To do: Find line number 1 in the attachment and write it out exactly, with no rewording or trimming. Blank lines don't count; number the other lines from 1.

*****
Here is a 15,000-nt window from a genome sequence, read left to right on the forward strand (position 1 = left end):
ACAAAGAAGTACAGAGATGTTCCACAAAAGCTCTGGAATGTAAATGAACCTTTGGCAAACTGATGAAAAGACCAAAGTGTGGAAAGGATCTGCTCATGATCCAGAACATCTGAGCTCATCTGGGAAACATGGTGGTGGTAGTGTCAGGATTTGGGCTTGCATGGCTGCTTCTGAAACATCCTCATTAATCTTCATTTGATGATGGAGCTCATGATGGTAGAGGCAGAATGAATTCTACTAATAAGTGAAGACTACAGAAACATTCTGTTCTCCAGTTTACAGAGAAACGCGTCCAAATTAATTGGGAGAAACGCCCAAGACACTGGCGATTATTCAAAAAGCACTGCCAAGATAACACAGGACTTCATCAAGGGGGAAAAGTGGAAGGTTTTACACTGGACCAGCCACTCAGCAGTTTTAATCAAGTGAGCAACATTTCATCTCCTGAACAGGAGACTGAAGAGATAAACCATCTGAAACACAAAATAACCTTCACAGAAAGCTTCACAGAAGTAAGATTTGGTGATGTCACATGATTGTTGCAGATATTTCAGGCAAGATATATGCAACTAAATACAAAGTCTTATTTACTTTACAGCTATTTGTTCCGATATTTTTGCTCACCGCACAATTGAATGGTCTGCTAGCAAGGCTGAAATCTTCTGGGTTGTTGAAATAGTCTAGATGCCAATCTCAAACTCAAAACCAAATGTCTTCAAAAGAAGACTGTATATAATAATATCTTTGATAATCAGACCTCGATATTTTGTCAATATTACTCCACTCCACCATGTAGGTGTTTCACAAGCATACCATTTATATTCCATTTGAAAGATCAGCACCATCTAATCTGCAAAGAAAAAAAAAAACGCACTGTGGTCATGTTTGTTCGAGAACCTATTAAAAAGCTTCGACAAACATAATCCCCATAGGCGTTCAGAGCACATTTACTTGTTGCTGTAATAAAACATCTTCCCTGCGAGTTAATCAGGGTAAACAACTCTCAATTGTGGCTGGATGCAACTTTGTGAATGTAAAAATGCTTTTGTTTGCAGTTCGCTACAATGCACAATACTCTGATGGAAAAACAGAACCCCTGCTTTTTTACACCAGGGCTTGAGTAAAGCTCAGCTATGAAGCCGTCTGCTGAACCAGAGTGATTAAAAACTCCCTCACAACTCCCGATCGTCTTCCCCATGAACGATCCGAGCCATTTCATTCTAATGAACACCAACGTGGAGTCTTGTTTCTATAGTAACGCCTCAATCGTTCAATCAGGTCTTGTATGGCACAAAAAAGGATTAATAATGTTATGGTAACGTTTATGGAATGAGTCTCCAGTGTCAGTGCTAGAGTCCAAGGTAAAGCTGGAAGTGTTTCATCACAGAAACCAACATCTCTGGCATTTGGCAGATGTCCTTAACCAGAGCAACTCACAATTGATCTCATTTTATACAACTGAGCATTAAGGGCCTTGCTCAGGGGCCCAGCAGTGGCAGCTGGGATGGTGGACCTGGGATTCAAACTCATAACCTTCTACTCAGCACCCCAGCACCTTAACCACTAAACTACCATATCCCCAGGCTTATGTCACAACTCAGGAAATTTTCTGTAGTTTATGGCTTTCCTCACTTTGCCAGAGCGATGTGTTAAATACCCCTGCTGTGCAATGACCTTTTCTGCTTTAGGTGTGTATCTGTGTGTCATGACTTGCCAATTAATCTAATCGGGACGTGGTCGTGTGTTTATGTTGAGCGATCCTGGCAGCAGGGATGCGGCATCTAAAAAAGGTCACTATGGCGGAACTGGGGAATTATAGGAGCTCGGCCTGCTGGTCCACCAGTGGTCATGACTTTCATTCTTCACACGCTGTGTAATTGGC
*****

Here is a 15,000-nt window from a genome sequence, read left to right on the forward strand (position 1 = left end):